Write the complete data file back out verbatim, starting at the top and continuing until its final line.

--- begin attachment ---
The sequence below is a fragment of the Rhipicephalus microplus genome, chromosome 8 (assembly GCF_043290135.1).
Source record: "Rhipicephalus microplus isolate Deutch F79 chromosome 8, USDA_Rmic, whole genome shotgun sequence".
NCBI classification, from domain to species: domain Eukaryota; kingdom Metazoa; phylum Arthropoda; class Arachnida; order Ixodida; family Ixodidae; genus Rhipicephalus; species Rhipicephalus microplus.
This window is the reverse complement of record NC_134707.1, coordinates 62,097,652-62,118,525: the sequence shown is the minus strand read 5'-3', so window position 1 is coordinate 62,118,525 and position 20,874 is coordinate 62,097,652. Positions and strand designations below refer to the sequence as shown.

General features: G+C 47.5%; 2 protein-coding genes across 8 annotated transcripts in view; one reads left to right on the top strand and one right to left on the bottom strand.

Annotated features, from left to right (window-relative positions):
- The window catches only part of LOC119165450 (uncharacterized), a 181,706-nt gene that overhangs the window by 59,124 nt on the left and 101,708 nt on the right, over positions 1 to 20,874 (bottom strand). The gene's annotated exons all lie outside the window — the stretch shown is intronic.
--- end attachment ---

The sequence below is a fragment of the Rhipicephalus microplus genome, chromosome 8 (assembly GCF_043290135.1).
Source record: "Rhipicephalus microplus isolate Deutch F79 chromosome 8, USDA_Rmic, whole genome shotgun sequence".
NCBI classification, from domain to species: domain Eukaryota; kingdom Metazoa; phylum Arthropoda; class Arachnida; order Ixodida; family Ixodidae; genus Rhipicephalus; species Rhipicephalus microplus.
This window is the reverse complement of record NC_134707.1, coordinates 62,097,652-62,118,525: the sequence shown is the minus strand read 5'-3', so window position 1 is coordinate 62,118,525 and position 20,874 is coordinate 62,097,652. Positions and strand designations below refer to the sequence as shown.

General features: G+C 47.5%; 2 protein-coding genes across 8 annotated transcripts in view; one reads left to right on the top strand and one right to left on the bottom strand.

Annotated features, from left to right (window-relative positions):
- The window catches only part of LOC119165450 (uncharacterized), a 181,706-nt gene that overhangs the window by 59,124 nt on the left and 101,708 nt on the right, over positions 1 to 20,874 (bottom strand). The gene's annotated exons all lie outside the window — the stretch shown is intronic.